Virtue and Communitarianism as the Antidote to Modern Capitalism
I posted a blog last week about our inalienable right to pursue happiness and how virtuous behavior enables us to achieve that goal. One definition of virtue, based on the Aristotelian concept of dispositions or tendencies, is to be able to act in a certain way for a certain reason – for the good of man and to advance society. Virtue enables us to live rightly. Virtue requires us to not only act in particular ways, but to feel in particular ways and to act according to right reason. Traits of character such as honesty, integrity, and trustworthiness enable a person to act with virtue. Integrity is the whole of virtue in that it calls for principled behavior and the courage to not give in to pressure to do something other than what brings oneself inner happiness.
We develop virtue over time and with practice. An honest person becomes honest because he or she acts honestly in all behaviors. Lying in one instance can lead to a cover-up in the next and a gradual descent down the proverbial “ethical slippery slope.” A person becomes trustworthy because they are consistently reliable and tells the truth. To be an ethical person you can’t pick and choose when to be honest; when to act with courage; and when to do the right thing.
Our society is a community that seeks the inalienable rights of life, liberty, and the pursuit of happiness. We are a society of laws and hold up justice as the cornerstone of our legal system because it is essential to bring about liberty. The Aristotelian sense of community praises the inner goods of a life well led through virtuous behavior. We should strive for that inner feeling of having done a good thing; helped people to advance their circumstance; acted responsibly; and engaged in principled behavior.
One problem in society during the past thirty years is we have lost sight of the inner goods and focused on external goods as the road to happiness. We pursue our self-interests without due regard for the interests of others – a basic breakdown in the community that is (was) America. Our goal is to be rich, become famous, obtain power, and influence others not through virtuous behavior but by one’s position or lot in life. Throw in starring in one’s own reality TV show and you basically have an inner glimpse into the soul of America in the decade of the 2000s. Doing right has been replaced by self-gratification. Some would say we have become a nation of narcissists.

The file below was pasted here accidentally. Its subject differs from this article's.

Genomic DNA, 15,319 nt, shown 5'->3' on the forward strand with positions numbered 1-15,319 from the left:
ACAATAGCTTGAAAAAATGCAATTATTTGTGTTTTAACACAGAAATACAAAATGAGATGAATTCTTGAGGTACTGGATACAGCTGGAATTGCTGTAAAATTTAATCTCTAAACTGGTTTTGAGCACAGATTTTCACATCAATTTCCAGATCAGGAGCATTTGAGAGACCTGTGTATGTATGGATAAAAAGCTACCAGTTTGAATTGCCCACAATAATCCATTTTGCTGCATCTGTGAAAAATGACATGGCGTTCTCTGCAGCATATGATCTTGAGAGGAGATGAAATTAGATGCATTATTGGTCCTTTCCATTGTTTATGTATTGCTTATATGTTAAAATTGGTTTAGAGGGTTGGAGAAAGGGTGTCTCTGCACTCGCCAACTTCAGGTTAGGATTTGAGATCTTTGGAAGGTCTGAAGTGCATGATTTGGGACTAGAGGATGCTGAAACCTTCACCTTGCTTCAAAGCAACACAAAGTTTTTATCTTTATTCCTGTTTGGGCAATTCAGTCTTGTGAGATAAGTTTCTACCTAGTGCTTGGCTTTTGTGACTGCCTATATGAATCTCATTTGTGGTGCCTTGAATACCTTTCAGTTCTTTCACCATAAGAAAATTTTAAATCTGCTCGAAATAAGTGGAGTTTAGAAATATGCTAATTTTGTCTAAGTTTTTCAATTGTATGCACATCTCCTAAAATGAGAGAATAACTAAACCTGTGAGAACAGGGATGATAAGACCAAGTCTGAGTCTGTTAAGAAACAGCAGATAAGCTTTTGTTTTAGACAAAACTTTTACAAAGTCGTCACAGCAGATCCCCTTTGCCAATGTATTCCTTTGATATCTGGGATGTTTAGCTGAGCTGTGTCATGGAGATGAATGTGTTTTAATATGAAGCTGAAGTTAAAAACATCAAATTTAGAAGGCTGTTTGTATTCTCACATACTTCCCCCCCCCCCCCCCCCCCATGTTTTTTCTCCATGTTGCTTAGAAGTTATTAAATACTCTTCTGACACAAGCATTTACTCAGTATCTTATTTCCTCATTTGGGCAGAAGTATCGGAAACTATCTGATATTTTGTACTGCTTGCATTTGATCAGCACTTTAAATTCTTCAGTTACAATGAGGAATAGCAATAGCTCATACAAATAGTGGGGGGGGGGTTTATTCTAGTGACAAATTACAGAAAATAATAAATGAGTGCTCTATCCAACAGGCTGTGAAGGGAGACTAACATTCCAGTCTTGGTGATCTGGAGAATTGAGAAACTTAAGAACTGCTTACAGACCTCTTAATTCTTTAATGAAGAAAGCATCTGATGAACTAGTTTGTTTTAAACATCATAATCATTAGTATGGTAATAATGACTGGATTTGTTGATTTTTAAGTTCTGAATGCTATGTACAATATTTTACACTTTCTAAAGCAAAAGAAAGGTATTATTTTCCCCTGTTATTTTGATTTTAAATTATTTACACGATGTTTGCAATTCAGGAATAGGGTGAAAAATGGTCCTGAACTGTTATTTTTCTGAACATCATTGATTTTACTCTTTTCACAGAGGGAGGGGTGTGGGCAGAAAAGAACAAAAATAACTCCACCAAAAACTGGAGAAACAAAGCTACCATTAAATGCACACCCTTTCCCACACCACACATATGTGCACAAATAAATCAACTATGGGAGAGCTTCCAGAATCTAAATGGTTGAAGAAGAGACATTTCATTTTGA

We have come to a turning point in our nation’s history. Do we continue to go down the road of hedonism that began in the 1960s when the mantra was to “do your own thing.” Or, do we follow the path of virtue and communitarianism espoused by Amiatai Etzioni to counteract the “me-first” attitude of the 1980s.
Communitarianism can establish a common ground between liberals and conservatives, thus bridging the continual divide in our country. It emphasizes the connection between the individual and the community. The movement works to strengthen the ability of all aspects of the community including the families and schools in order to introduce more positive values. In addition, it aims to get people involved in positive ways in all levels of the community and ensure that society progresses in an orderly fashion.
I have written many times before on the decay of capitalism as envisioned by Adam Smith who thought of it as a moral system. The reason is the emphasis on individualism over communitarianism – the personal good over societal good. Individualism is the view that each individual (but only individuals) has, and should regard herself as having, moral significance and inalienable rights. Communitarianism is the view that communities also have moral significance and certain rights. Modern capitalism has morphed into the belief that by acting in one’s self-interest, all benefits will trickle down throughout society. I challenge anyone to prove this to be the case.
In reflecting on the problems of capitalism today I am reminded of something once said by Gandhi: “Capitalism as such is not evil; it is the wrong use that is evil.”
Blog posted by Steven Mintz, aka Ethics Sage, on February 9, 2012